Add oil to pasta water to prevent sticking.


Adding a few drops of oil to pasta water breaks the surface tension up a little and will help prevent the starchy water from foaming up and boiling over. Maybe not that important at home. But makes a huge difference if you are cooking 25 pounds of pasta at a time in a 40 gallon steam kettle. I used to keep a squirt bottle of olive oil right beside the kettle so that I could squirt the foam when it started forming.

Adding oil to cooked pasta immediately after it is shocked cool is the best way to prevent sticking.
 

ian

Refined, yet toothy
KKF Supporting Member
Joined
Dec 17, 2017
Messages
5,818
Reaction score
12,138
Location
Boston, MA
Ya, that makes sense. It's the sticking explanation I was talking about. Like Jovidah mentioned, some of the myths are more incorrect explanations than bad practices.
 

Jovidah

Vocal amateur
Joined
Jan 8, 2016
Messages
3,121
Reaction score
3,056
Location
Netherlands
- Putting a potato in soup will absorb excess salt.

- Chicken has to be cooked to 165F.
Actually the potato thing will work to some extent simply because you're adding volume. The solution to pollution is dillution!

The chicken thing also isn't entirely without merit or good reasons. For a long time - and this is probably still the case in some parts of the world - significant amounts of poultry meat were infected with stuff like salmonella, campylobacter and other nasties that you really don't want to ingest. There was a similar thing going on with pork (trichinosis).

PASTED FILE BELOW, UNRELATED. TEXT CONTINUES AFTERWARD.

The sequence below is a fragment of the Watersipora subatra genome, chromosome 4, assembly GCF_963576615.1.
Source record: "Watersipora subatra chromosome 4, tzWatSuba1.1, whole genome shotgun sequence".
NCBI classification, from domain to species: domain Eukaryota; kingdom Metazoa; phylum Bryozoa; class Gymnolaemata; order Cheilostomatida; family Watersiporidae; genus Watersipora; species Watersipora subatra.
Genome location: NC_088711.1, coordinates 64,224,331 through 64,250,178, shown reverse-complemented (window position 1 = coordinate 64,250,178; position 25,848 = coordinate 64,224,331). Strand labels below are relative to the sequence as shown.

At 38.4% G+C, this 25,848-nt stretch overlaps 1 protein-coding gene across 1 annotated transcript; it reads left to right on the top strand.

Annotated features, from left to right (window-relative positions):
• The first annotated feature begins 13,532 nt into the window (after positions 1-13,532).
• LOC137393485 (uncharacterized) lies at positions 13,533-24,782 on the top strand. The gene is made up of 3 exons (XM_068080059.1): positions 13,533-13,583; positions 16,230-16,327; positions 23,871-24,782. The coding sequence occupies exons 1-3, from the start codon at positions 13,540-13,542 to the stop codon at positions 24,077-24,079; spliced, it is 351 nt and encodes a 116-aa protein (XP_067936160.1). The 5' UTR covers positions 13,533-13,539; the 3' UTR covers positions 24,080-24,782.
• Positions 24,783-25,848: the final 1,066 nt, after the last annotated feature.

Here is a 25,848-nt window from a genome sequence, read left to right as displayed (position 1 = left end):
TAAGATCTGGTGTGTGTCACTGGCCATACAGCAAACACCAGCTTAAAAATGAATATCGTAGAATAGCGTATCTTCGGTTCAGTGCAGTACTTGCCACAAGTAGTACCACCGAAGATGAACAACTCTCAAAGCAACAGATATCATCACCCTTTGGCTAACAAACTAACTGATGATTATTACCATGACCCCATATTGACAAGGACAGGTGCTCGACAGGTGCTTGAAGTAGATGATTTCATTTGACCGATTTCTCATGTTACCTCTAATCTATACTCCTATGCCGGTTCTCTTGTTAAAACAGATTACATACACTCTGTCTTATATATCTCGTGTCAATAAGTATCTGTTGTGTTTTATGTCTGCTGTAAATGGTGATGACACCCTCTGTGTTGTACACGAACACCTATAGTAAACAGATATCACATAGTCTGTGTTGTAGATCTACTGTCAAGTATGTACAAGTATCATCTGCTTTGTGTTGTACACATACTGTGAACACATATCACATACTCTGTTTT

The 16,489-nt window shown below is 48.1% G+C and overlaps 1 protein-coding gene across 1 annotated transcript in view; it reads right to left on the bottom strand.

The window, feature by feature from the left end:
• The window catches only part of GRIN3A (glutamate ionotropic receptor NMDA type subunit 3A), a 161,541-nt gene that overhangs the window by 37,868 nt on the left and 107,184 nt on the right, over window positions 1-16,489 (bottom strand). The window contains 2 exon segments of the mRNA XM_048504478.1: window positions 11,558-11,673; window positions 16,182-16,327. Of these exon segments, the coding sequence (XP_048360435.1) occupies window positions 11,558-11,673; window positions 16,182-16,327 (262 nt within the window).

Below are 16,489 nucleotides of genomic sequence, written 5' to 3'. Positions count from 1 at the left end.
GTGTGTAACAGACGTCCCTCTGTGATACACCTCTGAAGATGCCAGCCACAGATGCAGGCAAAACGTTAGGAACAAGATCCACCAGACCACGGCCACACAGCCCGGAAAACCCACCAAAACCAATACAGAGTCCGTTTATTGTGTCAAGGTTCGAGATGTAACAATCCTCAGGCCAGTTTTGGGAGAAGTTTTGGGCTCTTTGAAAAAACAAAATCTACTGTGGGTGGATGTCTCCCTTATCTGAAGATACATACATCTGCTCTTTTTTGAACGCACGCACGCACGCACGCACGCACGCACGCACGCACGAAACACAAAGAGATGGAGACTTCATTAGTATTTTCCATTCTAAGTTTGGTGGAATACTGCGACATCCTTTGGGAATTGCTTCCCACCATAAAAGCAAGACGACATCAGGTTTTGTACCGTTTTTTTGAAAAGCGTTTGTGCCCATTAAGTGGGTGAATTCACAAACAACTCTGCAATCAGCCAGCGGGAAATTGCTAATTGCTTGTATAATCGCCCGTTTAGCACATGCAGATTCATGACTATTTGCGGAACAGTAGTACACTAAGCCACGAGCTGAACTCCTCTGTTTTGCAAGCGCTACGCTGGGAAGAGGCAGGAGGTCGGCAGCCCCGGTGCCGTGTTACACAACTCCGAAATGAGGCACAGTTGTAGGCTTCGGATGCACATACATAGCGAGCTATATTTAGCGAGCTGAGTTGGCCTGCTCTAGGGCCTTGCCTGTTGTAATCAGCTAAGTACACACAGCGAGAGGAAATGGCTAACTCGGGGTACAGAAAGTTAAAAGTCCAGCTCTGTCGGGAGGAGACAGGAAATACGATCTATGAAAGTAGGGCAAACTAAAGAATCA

The 165F became the idiotproof gold standard in both cases because it killed enough of it fast enough that it's hard to screw it up. You can reach the same effect heating at lower temperature but this would usually require quite long cooking times and there'd be a lot of margin for error.
 

HumbleHomeCook

Whiskey for my men. Beer for my horses.
KKF Supporting Member
Joined
Oct 24, 2020
Messages
4,463
Reaction score
8,805
Location
PNW USA
Actually the potato thing will work to some extent simply because you're adding volume. The solution to pollution is dillution!

The chicken thing also isn't entirely without merit or good reasons. For a long time - and this is probably still the case in some parts of the world - significant amounts of poultry meat were infected with stuff like salmonella, campylobacter and other nasties that you really don't want to ingest. There was a similar thing going on with pork (trichinosis).

The 165F became the idiotproof gold standard in both cases because it killed enough of it fast enough that it's hard to screw it up. You can reach the same effect heating at lower temperature but this would usually require quite long cooking times and there'd be a lot of margin for error.

Unfortunately I can't find the link right now but there's a study out there that shows just how quickly all the bad stuff dies on a temp gradient chart. You don't have to maintain a 155 temp for long at all, like seconds. I don't remember exactly.

Yes, 165 is foolproof but and people who are concerned should do what think is best but I believe it's all dead already.
 

ian

Refined, yet toothy
KKF Supporting Member
Joined
Dec 17, 2017
Messages
5,818
Reaction score
12,138
Location
Boston, MA
Actually the potato thing will work to some extent simply because you're adding volume. The solution to pollution is dillution!

The "potato trick" is to put the potato in the soup whole, let it sit or cook a while, and then take it out, thinking that it'll leach out all the salt. Probably does take out some small amount of salt, as well as desirable flavors, and makes the soup a bit starchier. Thumbs down.
 
Joined
Mar 11, 2018
Messages
2,294
Reaction score
6,591
Location
Richmond, VA